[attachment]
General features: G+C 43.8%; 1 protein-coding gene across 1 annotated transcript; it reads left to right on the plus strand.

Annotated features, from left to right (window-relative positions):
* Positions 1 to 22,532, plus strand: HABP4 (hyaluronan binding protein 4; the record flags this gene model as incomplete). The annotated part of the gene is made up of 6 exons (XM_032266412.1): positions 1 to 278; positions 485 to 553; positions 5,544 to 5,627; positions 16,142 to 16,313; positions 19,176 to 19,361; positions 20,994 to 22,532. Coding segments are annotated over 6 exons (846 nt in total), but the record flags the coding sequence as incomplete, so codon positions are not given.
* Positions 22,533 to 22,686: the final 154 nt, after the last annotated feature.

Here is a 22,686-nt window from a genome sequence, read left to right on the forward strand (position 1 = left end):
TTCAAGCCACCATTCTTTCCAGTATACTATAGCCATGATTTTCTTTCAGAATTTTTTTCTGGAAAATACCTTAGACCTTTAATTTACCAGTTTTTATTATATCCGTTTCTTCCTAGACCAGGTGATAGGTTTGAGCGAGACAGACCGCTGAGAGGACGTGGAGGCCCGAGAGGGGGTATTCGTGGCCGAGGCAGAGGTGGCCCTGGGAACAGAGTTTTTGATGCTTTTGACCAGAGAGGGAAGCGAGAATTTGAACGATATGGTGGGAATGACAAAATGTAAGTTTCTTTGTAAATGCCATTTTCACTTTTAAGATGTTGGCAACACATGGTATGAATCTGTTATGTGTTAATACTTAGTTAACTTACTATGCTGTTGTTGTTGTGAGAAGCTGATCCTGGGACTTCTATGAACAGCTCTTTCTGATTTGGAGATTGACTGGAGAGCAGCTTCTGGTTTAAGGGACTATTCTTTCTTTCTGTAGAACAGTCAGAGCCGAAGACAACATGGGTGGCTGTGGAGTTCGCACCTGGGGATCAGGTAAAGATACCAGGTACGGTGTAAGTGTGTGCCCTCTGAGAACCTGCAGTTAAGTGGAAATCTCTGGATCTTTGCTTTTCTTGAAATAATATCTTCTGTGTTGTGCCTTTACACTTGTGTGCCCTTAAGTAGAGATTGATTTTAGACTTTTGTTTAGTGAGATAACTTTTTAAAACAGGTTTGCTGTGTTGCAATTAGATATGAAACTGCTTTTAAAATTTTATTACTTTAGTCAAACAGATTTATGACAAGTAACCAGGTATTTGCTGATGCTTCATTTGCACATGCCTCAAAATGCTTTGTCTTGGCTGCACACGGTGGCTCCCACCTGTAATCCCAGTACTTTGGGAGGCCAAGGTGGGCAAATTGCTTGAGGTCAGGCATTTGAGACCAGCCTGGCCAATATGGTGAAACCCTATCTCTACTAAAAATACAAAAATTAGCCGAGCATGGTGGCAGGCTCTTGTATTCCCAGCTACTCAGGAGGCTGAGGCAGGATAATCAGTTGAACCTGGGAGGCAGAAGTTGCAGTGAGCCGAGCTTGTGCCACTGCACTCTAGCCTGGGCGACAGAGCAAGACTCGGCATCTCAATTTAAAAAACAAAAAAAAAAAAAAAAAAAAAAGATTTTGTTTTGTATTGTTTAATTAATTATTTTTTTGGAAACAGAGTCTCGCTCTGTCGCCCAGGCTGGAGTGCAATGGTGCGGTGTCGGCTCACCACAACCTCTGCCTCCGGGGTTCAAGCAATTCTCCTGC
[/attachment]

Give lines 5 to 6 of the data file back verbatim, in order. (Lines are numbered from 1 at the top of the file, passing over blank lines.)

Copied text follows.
Here is a 22,686-nt window from a genome sequence, read left to right on the forward strand (position 1 = left end):
TTCAAGCCACCATTCTTTCCAGTATACTATAGCCATGATTTTCTTTCAGAATTTTTTTCTGGAAAATACCTTAGACCTTTAATTTACCAGTTTTTATTATATCCGTTTCTTCCTAGACCAGGTGATAGGTTTGAGCGAGACAGACCGCTGAGAGGACGTGGAGGCCCGAGAGGGGGTATTCGTGGCCGAGGCAGAGGTGGCCCTGGGAACAGAGTTTTTGATGCTTTTGACCAGAGAGGGAAGCGAGAATTTGAACGATATGGTGGGAATGACAAAATGTAAGTTTCTTTGTAAATGCCATTTTCACTTTTAAGATGTTGGCAACACATGGTATGAATCTGTTATGTGTTAATACTTAGTTAACTTACTATGCTGTTGTTGTTGTGAGAAGCTGATCCTGGGACTTCTATGAACAGCTCTTTCTGATTTGGAGATTGACTGGAGAGCAGCTTCTGGTTTAAGGGACTATTCTTTCTTTCTGTAGAACAGTCAGAGCCGAAGACAACATGGGTGGCTGTGGAGTTCGCACCTGGGGATCAGGTAAAGATACCAGGTACGGTGTAAGTGTGTGCCCTCTGAGAACCTGCAGTTAAGTGGAAATCTCTGGATCTTTGCTTTTCTTGAAATAATATCTTCTGTGTTGTGCCTTTACACTTGTGTGCCCTTAAGTAGAGATTGATTTTAGACTTTTGTTTAGTGAGATAACTTTTTAAAACAGGTTTGCTGTGTTGCAATTAGATATGAAACTGCTTTTAAAATTTTATTACTTTAGTCAAACAGATTTATGACAAGTAACCAGGTATTTGCTGATGCTTCATTTGCACATGCCTCAAAATGCTTTGTCTTGGCTGCACACGGTGGCTCCCACCTGTAATCCCAGTACTTTGGGAGGCCAAGGTGGGCAAATTGCTTGAGGTCAGGCATTTGAGACCAGCCTGGCCAATATGGTGAAACCCTATCTCTACTAAAAATACAAAAATTAGCCGAGCATGGTGGCAGGCTCTTGTATTCCCAGCTACTCAGGAGGCTGAGGCAGGATAATCAGTTGAACCTGGGAGGCAGAAGTTGCAGTGAGCCGAGCTTGTGCCACTGCACTCTAGCCTGGGCGACAGAGCAAGACTCGGCATCTCAATTTAAAAAACAAAAAAAAAAAAAAAAAAAAAAGATTTTGTTTTGTATTGTTTAATTAATTATTTTTTTGGAAACAGAGTCTCGCTCTGTCGCCCAGGCTGGAGTGCAATGGTGCGGTGTCGGCTCACCACAACCTCTGCCTCCGGGGTTCAAGCAATTCTCCTGC